Robert Pasnau, "Metaphysical Themes: 1274-1671" (Oxford UP, 2011)


What was the scholastic metaphysical tradition of the later Middle Ages, and why did it come "crashing down as quickly and completely" as it did towards the end of the 17th Century? Why was the year 1347 a "milestone in the history of philosophy"? And why didn't philosophy itself collapse right along with the scholastic framework? In Metaphysical Themes: 1274-1671 (Oxford University Press, 2011), Robert Pasnau (University of Colorado, Boulder) provides a monumental yet highly readable synthesis of four hundred years of philosophical thought about the nature of ordinary objects, such as cats or dogs or stones. After examining hundreds of original texts (many only available in the original Latin) Pasnau focuses on metaphysical debates involving the central scholastic concept of substance, understood as a composite of matter and form. He discusses the crushing effect of the Inquisition on innovative metaphysical thought in this period, emphasizes the continuity of scholastic views even among critics of scholasticism, and considers why the dominant metaphysics that succeeded the scholastic framework, which he calls corpuscularianism, was not inevitable. Indeed, as he points out, the new metaphysics brought with it a host of new difficulties that are by now familiar, such as the mind-body problem, the nature of identity over time, and the distinction between appearance and reality.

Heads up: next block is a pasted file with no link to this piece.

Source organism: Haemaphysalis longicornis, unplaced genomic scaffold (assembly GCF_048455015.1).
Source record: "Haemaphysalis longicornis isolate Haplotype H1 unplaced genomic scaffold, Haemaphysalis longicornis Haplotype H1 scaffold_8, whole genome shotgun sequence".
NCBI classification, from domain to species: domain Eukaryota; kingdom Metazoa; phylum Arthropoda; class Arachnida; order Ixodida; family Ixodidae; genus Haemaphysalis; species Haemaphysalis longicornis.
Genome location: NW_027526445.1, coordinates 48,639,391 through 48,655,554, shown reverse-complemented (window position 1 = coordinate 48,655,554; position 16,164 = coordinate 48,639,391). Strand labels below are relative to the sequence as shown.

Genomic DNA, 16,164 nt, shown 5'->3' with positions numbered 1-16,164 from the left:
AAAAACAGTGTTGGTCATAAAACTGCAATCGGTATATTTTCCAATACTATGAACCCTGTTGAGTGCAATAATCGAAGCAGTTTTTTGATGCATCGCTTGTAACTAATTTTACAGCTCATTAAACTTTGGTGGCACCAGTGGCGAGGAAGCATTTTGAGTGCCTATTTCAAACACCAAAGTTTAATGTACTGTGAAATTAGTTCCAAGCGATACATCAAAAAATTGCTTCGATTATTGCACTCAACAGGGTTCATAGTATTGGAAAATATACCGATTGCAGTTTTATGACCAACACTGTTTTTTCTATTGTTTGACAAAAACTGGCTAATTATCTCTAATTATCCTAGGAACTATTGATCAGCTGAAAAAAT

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Carrie Figdor

Carrie Figdor is professor of philosophy at the University of Iowa.

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